No Stone Unturned

CoreSite leaves nothing off the table when optimizing data centers for energy efficiency

Yevgeniy Sverdlik

October 3, 2014

4 Min Read
No Stone Unturned
CoreSite’s NY2 data center in Secaucus, New Jersey. (Photo: CoreSite)

There are many ways to reduce data center power consumption, and Billie Haggard’s team at CoreSite Realty Corp. leaves nothing off the table when it comes to optimizing their 16 U.S. facilities for energy efficiency.

CoreSite and its biggest competitor Digital Realty Trust are the only data center providers that have joined the White House’s Better Buildings Challenge. Each participant in the challenge commits to reducing (verifiably) energy consumption of a set of buildings in their portfolio by 20 percent between 2011 and 2020.

Earlier this week the Department of Energy, which oversees the program, announced that 19 organizations (including CoreSite and Digital Realty) have joined it specifically to reduce energy consumption of their data centers, as opposed to other types of buildings. The only other private-sector entities on the list were Schneider Electric, eBay, Staples and Home Depot. The others were government organizations.

A data center efficiency think tank

CoreSite has had its own portfolio-wide energy efficiency program since 2010, Haggard, senior vice president of data centers at the company, said. The program is strategic in nature, a part of CoreSite’s business plan.

Haggard’s primary reason for joining the White House program was the opportunity to work as part of a think tank, together with data center heads of government agencies and other companies. There are benefits in sharing knowledge, resources and ideas about data center power efficiency, he said.

After working in the data center industry for 14 years, however, he is probably more a mentor than a student in the group. Before CoreSite, Haggard worked for Lee Technologies, a provider of technical services to data center operators acquired by Schneider in 2011, and Switch and Data, a colocation provider Equinix gobbled up in 2009.

No stone will be left unturned

Since the Green Buildings Challenge allows participants to use energy consumption data from 2011 on retroactively, Haggard’s team at CoreSite is planning to include improvements they have made over the past three years in the energy reduction calculations they present to the DoE. CoreSite chose 10 of its 16 facilities to participate in the challenge.

Past and future improvements can be everything from replacing inefficient UPS systems and cooling equipment to fine-tuning chillers or implementing data center infrastructure management software.

“We may find that operating three chillers at 33 percent [of total capacity] is more efficient than operating a chiller at 100 percent,” Haggard said.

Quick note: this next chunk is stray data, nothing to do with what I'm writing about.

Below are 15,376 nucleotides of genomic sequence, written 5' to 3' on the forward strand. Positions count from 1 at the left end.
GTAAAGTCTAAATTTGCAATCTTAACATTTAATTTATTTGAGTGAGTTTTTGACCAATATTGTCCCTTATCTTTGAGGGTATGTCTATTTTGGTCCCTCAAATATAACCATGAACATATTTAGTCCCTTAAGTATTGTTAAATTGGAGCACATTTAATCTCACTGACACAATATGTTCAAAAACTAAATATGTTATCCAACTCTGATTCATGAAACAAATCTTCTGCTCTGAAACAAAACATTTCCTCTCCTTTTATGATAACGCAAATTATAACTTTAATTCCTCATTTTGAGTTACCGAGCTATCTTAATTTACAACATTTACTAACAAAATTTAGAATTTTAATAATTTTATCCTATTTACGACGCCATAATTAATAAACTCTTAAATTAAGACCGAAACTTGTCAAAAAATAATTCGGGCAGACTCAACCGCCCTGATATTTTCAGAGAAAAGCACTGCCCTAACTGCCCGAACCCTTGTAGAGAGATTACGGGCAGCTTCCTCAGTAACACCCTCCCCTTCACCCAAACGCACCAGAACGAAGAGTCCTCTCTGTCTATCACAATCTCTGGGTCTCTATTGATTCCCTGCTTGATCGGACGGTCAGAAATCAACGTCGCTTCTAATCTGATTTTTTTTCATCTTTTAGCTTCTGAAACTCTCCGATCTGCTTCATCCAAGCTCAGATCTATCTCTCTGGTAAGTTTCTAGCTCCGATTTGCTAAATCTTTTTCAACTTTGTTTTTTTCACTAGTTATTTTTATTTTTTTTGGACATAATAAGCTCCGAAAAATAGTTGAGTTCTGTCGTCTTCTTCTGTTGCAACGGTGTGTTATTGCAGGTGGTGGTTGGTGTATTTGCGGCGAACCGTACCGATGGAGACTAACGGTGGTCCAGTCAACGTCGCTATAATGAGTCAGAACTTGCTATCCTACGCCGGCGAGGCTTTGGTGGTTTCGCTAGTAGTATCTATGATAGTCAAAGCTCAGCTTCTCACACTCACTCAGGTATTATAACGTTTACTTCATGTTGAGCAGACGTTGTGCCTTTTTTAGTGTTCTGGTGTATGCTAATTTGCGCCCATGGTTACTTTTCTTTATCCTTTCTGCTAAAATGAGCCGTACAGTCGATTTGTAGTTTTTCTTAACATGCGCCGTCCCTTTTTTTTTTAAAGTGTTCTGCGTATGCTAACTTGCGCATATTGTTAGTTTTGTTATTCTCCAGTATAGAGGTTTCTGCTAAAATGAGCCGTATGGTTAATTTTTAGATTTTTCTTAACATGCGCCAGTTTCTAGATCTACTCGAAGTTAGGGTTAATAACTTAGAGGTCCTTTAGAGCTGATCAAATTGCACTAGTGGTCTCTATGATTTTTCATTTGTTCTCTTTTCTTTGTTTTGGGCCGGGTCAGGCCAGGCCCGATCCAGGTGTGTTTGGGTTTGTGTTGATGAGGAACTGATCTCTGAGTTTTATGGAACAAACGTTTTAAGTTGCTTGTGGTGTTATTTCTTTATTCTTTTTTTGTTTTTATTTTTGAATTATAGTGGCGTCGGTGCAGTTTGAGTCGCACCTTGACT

Another trick is expanding use of waterside and airside economization (known as free cooling) hours. The latest ASHRAE guidelines for data center IT equipment allow for warmer ambient temperature on the raised floor than before, so data centers can use free outside-air cooling in more locations and over longer periods of time.

CoreSite has also been implementing a DCIM solution across its facilities. Echoing a common sentiment, Haggard said there wasn’t a DCIM product on the market that did everything his team wanted it to do, so they’re using a combination of off-the-shelf DCIM tools and proprietary home-baked software. “There’s not a single DCIM package out there that meets all of our needs,” he said.

Replacing old-school humidifiers that work by boiling water to turn it into steam with modern ultrasonic ones is another big source of savings. The old technology in a computer room air handler could require as much as a 50 Amp breaker, while the ultrasonic alternative (which vaporizes water by vibrating it at ultrasonic frequencies) needs 20 to 30 Amps, Haggard said.

How much of it will be a ‘paper exercise?’

Together, the 19 organizations that recently joined the Better Buildings Challenge represent more than 90 megawatts of data center power, according to the DoE. While there are only two data center operators participating, they have some of the largest real estate portfolios in the country.

Digital Realty has not yet identified the block of facilities it will use for the challenge, but if it ends up being of similar size to CoreSite’s block, a 20-percent energy use reduction across that many big data centers can make a big difference.

However, neither company has said how much of that energy-use reduction will have come from improvements they have made already, regardless of the White House challenge. David Schirmacher, senior vice president of data center operations at Digital Realty told us yesterday he was not planning to do any “paper exercises” to get to the 20 percent. How much of the effort on every participant’s part will not be a paper exercise is what will determine the actual impact of their participation.

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